FACT: Many accomplished people have or had a mental illness. Others not mentioned in the list above include Herschel Walker, Ernest Hemingway, Catherine Zeta-Jones, Shawn Colvin and many more. Non-famous people with mental illness make important contributions to society, their communities and their families every day.

MYTH: People who have mental illness cannot get better.
FACT: People can and do recover from mental illness when they have the proper tools and support. Many people with mental illness are in recovery and lead active lives. Many recover completely.

MYTH: People with mental illness need constant assistance.
FACT: Many people with mental illness live independently in their own homes, manage their own money, arrange their own social activities and hold jobs. Everyone, with a mental illness or not, needs assistance sometimes.

MYTH: People with mental illness are unpredictable and unreliable.
FACT: Like everyone, people with mental illness can sometimes behave in unpredictable ways. However, most of the time, people with mental illness present few surprises to those who know them. Once they know themselves, people can be aware of what they can commit to and carry through and most are dedicated to their values and responsibilities.

MYTH: People with mental illness are stupid.
FACT: Many studies show that people with mental illness have average or above average intelligence. Like physical illness, mental illness can affect anyone, regardless of intelligence or socio-economic level.

MYTH: There’s nothing I can do for someone with a mental illness.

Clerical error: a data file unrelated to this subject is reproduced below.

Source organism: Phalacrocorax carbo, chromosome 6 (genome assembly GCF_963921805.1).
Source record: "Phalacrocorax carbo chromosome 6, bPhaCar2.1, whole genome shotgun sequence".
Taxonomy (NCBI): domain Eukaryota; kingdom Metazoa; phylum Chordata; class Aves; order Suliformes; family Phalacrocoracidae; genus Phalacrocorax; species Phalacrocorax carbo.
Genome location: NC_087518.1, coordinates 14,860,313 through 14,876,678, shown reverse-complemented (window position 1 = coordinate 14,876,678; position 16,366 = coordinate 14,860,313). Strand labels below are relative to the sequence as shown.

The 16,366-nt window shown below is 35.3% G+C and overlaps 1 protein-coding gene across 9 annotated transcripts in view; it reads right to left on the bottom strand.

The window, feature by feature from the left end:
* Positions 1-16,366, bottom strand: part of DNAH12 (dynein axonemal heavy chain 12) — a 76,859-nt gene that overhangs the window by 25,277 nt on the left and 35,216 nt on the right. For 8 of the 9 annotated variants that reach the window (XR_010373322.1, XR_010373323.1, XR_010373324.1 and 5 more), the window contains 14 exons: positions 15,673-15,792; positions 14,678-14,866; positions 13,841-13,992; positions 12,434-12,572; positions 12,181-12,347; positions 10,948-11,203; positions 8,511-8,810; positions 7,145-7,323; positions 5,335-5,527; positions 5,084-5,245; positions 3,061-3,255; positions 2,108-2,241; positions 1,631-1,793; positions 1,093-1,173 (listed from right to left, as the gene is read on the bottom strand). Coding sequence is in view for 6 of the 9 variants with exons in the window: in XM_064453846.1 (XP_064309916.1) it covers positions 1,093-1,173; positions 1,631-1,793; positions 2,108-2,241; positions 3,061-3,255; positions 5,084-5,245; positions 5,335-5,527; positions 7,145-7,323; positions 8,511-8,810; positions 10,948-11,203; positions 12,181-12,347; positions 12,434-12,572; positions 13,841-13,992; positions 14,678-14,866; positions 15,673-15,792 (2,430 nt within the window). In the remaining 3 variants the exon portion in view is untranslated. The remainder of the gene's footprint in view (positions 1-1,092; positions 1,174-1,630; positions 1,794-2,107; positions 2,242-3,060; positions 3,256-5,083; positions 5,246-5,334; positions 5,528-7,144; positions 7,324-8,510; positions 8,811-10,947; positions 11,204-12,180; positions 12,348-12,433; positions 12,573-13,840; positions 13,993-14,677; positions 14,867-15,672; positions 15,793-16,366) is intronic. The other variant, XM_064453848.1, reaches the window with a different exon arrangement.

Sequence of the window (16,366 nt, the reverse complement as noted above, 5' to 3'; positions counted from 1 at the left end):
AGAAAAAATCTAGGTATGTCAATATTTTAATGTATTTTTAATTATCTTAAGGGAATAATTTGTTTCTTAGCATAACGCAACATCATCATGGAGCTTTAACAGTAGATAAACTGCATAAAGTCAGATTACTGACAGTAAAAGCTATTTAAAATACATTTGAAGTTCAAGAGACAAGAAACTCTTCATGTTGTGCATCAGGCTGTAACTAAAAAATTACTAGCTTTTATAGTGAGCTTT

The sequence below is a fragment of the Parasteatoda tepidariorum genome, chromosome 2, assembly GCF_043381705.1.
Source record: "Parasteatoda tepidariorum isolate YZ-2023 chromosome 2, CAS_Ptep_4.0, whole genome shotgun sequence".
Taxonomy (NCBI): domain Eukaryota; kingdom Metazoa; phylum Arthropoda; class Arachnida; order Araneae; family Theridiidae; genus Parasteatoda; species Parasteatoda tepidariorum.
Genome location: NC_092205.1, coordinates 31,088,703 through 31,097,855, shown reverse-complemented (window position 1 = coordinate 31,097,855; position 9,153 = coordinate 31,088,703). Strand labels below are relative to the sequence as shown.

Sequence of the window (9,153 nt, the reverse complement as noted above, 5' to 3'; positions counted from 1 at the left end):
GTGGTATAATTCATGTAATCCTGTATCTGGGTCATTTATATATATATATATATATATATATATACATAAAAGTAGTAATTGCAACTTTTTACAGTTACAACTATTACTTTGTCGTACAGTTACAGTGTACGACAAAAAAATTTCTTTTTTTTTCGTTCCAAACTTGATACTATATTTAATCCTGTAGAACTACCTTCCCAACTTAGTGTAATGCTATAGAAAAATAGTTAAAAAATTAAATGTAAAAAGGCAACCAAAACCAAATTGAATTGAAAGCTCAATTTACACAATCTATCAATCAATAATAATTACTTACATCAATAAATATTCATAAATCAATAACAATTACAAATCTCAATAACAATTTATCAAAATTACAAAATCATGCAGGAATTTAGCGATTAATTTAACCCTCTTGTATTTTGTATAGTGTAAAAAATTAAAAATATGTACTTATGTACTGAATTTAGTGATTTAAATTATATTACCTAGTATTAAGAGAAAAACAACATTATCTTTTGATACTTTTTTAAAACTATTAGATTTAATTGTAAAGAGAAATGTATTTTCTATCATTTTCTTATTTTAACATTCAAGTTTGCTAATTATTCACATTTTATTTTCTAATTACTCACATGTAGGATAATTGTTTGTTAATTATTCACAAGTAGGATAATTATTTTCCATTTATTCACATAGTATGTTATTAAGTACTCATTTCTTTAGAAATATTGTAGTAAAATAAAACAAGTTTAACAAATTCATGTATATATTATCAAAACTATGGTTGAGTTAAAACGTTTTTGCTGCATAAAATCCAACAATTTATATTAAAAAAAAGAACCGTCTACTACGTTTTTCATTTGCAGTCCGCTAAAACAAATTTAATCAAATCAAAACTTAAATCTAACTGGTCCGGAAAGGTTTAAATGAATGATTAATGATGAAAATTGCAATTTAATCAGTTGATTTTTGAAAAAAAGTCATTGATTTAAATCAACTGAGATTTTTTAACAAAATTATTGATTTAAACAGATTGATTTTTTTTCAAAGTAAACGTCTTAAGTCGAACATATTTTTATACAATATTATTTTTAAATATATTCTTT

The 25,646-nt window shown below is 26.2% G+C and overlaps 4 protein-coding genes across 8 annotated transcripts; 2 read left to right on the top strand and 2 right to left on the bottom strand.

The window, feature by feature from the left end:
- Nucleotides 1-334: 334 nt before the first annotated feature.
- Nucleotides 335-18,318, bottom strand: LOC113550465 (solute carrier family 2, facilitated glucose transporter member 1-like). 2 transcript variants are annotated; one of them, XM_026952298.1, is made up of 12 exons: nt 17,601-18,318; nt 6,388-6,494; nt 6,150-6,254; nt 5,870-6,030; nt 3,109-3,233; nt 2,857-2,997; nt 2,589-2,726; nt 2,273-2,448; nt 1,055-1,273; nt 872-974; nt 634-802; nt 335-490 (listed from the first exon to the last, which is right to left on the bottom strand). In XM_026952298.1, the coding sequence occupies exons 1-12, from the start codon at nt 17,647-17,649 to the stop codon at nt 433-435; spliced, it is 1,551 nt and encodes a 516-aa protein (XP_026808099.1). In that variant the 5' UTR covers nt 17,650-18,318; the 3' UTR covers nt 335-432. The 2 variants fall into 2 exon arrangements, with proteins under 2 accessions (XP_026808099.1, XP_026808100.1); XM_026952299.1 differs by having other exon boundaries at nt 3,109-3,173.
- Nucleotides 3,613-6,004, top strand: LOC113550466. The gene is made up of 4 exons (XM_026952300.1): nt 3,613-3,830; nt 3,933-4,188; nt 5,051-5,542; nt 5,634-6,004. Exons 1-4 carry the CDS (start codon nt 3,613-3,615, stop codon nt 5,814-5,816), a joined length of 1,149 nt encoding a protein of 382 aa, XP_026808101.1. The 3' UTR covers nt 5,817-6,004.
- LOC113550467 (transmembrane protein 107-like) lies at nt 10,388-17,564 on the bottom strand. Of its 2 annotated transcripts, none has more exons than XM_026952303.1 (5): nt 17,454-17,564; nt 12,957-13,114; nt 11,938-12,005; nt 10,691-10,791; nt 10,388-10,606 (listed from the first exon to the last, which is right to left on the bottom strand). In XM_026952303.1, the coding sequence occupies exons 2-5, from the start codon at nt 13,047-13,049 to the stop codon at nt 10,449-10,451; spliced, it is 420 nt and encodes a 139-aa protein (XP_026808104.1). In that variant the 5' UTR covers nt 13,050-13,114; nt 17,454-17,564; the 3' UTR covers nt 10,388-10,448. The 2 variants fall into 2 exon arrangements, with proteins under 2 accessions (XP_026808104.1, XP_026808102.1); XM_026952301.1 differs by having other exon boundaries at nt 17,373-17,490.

FACT: You can do much more than you realize to help a person with a mental illness. Treating people diagnosed with mental illness with respect and dignity, speaking out when hearing myths being perpetuated, respecting the rights of people diagnosed with a mental illness by not discriminating against them when it comes to housing, employment, or educational opportunities are things everyone can do to help a person diagnosed with a mental illness.
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The VA Maryland Health Care System (VAMHCS) provides a broad spectrum of medical, surgical, rehabilitative, mental health and outpatient care to veterans at two medical centers, one community living & rehabilitation center and five outpatient clinics located throughout the state. More than 52,000 veterans from various generations receive care from the VAMHCS annually. Nationally recognized for its state-of-the-art technology and quality patient care, the VAMHCS is proud of its reputation as a leader in veterans’ health care, research and education. It costs nothing for Veterans to enroll for health care with the VA Maryland Health Care System and it could be one of the more important things a Veteran can do. For information about VA health care eligibility and enrollment or how to apply for a VA medical care hardship to avoid future copayments for VA health care, interested Veterans are urged to call the Enrollment Center for the VA Maryland Health Care System, Monday through Friday, from 8 a.m. to 4:30 p.m. at 1-800-463-6295, ext. 7324 or visit http://www.maryland.va.gov.

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Rosalia Scalia